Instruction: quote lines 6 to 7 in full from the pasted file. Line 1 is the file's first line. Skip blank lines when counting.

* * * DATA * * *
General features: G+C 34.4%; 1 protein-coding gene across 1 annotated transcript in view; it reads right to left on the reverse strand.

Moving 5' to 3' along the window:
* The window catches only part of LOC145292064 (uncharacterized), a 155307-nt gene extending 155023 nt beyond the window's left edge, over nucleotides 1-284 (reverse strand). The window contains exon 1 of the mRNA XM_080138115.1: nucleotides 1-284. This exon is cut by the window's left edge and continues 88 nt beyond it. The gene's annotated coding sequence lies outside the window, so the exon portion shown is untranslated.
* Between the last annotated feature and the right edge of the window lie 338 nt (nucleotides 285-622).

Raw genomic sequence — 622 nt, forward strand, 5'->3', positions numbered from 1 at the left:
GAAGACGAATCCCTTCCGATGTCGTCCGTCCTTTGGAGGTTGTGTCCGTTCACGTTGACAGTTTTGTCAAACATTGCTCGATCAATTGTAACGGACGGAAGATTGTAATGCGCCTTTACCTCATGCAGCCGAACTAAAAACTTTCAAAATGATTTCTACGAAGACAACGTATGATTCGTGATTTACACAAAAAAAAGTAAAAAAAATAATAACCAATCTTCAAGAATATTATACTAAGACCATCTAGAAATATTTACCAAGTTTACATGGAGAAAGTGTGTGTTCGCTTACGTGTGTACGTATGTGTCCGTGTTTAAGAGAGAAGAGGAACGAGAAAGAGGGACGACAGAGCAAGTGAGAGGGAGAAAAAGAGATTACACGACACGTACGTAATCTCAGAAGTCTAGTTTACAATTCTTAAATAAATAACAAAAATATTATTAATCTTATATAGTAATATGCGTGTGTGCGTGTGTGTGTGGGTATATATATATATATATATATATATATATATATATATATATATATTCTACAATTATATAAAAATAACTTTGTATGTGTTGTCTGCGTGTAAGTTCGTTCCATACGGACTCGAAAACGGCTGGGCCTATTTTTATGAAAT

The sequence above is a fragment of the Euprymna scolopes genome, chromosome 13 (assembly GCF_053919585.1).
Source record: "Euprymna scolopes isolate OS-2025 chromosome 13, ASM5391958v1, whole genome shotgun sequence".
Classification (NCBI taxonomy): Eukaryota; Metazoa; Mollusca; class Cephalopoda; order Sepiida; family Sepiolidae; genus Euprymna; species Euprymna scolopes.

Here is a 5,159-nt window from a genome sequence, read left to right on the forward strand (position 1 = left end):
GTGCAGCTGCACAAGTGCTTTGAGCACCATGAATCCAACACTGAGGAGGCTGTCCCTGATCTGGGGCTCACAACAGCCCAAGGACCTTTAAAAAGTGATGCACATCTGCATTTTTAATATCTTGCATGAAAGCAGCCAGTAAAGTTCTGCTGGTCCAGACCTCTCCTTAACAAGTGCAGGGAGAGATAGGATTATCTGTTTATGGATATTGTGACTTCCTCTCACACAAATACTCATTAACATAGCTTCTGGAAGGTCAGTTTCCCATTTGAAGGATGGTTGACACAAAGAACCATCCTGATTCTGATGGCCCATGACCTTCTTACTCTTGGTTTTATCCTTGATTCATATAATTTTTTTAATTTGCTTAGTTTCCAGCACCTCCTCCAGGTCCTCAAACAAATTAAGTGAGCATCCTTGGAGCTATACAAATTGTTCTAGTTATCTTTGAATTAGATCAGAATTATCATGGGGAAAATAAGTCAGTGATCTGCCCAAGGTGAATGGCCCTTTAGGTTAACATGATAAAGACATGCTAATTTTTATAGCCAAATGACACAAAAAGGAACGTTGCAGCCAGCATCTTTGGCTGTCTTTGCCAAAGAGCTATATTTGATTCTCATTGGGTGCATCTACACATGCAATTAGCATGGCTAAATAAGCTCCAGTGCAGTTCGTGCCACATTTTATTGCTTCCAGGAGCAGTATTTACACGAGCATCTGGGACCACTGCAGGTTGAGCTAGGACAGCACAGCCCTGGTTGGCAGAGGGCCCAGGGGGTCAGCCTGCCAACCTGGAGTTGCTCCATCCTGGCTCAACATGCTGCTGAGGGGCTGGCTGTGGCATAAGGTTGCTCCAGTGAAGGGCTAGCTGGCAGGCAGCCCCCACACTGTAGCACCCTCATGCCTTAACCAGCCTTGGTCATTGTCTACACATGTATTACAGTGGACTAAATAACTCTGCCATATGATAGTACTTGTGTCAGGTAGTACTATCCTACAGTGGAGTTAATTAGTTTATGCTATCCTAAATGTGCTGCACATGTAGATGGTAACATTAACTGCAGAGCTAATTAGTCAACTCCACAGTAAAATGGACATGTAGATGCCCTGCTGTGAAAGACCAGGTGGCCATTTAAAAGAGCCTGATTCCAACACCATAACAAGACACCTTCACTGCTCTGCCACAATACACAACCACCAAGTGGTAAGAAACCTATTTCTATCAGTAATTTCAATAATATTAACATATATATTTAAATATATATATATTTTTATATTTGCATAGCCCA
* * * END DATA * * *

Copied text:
GAAGACGAATCCCTTCCGATGTCGTCCGTCCTTTGGAGGTTGTGTCCGTTCACGTTGACAGTTTTGTCAAACATTGCTCGATCAATTGTAACGGACGGAAGATTGTAATGCGCCTTTACCTCATGCAGCCGAACTAAAAACTTTCAAAATGATTTCTACGAAGACAACGTATGATTCGTGATTTACACAAAAAAAAGTAAAAAAAATAATAACCAATCTTCAAGAATATTATACTAAGACCATCTAGAAATATTTACCAAGTTTACATGGAGAAAGTGTGTGTTCGCTTACGTGTGTACGTATGTGTCCGTGTTTAAGAGAGAAGAGGAACGAGAAAGAGGGACGACAGAGCAAGTGAGAGGGAGAAAAAGAGATTACACGACACGTACGTAATCTCAGAAGTCTAGTTTACAATTCTTAAATAAATAACAAAAATATTATTAATCTTATATAGTAATATGCGTGTGTGCGTGTGTGTGTGGGTATATATATATATATATATATATATATATATATATATATATATATTCTACAATTATATAAAAATAACTTTGTATGTGTTGTCTGCGTGTAAGTTCGTTCCATACGGACTCGAAAACGGCTGGGCCTATTTTTATGAAAT

The sequence above is a fragment of the Euprymna scolopes genome, chromosome 13 (assembly GCF_053919585.1).